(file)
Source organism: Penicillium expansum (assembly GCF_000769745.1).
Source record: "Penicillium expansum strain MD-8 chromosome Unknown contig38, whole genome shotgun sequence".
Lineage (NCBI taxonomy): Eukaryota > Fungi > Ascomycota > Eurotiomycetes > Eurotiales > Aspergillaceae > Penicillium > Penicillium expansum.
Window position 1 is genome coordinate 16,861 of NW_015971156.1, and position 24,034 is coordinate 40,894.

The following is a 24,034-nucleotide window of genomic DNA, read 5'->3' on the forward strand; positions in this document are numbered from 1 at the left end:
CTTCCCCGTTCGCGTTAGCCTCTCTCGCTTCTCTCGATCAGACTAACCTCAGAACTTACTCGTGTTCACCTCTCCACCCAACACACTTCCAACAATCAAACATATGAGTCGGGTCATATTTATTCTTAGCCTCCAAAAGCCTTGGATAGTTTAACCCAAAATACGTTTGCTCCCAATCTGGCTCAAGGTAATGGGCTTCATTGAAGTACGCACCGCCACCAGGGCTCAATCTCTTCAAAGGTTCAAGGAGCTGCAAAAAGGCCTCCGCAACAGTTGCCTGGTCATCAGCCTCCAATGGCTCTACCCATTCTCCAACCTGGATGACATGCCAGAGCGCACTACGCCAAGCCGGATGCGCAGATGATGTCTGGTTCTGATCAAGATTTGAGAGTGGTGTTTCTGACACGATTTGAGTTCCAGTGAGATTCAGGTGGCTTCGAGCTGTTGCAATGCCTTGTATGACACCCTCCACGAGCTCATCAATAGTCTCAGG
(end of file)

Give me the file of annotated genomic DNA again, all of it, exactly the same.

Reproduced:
Source organism: Penicillium expansum (assembly GCF_000769745.1).
Source record: "Penicillium expansum strain MD-8 chromosome Unknown contig38, whole genome shotgun sequence".
Lineage (NCBI taxonomy): Eukaryota > Fungi > Ascomycota > Eurotiomycetes > Eurotiales > Aspergillaceae > Penicillium > Penicillium expansum.
Window position 1 is genome coordinate 16,861 of NW_015971156.1, and position 24,034 is coordinate 40,894.

The following is a 24,034-nucleotide window of genomic DNA, read 5'->3' on the forward strand; positions in this document are numbered from 1 at the left end:
CTTCCCCGTTCGCGTTAGCCTCTCTCGCTTCTCTCGATCAGACTAACCTCAGAACTTACTCGTGTTCACCTCTCCACCCAACACACTTCCAACAATCAAACATATGAGTCGGGTCATATTTATTCTTAGCCTCCAAAAGCCTTGGATAGTTTAACCCAAAATACGTTTGCTCCCAATCTGGCTCAAGGTAATGGGCTTCATTGAAGTACGCACCGCCACCAGGGCTCAATCTCTTCAAAGGTTCAAGGAGCTGCAAAAAGGCCTCCGCAACAGTTGCCTGGTCATCAGCCTCCAATGGCTCTACCCATTCTCCAACCTGGATGACATGCCAGAGCGCACTACGCCAAGCCGGATGCGCAGATGATGTCTGGTTCTGATCAAGATTTGAGAGTGGTGTTTCTGACACGATTTGAGTTCCAGTGAGATTCAGGTGGCTTCGAGCTGTTGCAATGCCTTGTATGACACCCTCCACGAGCTCATCAATAGTCTCAGG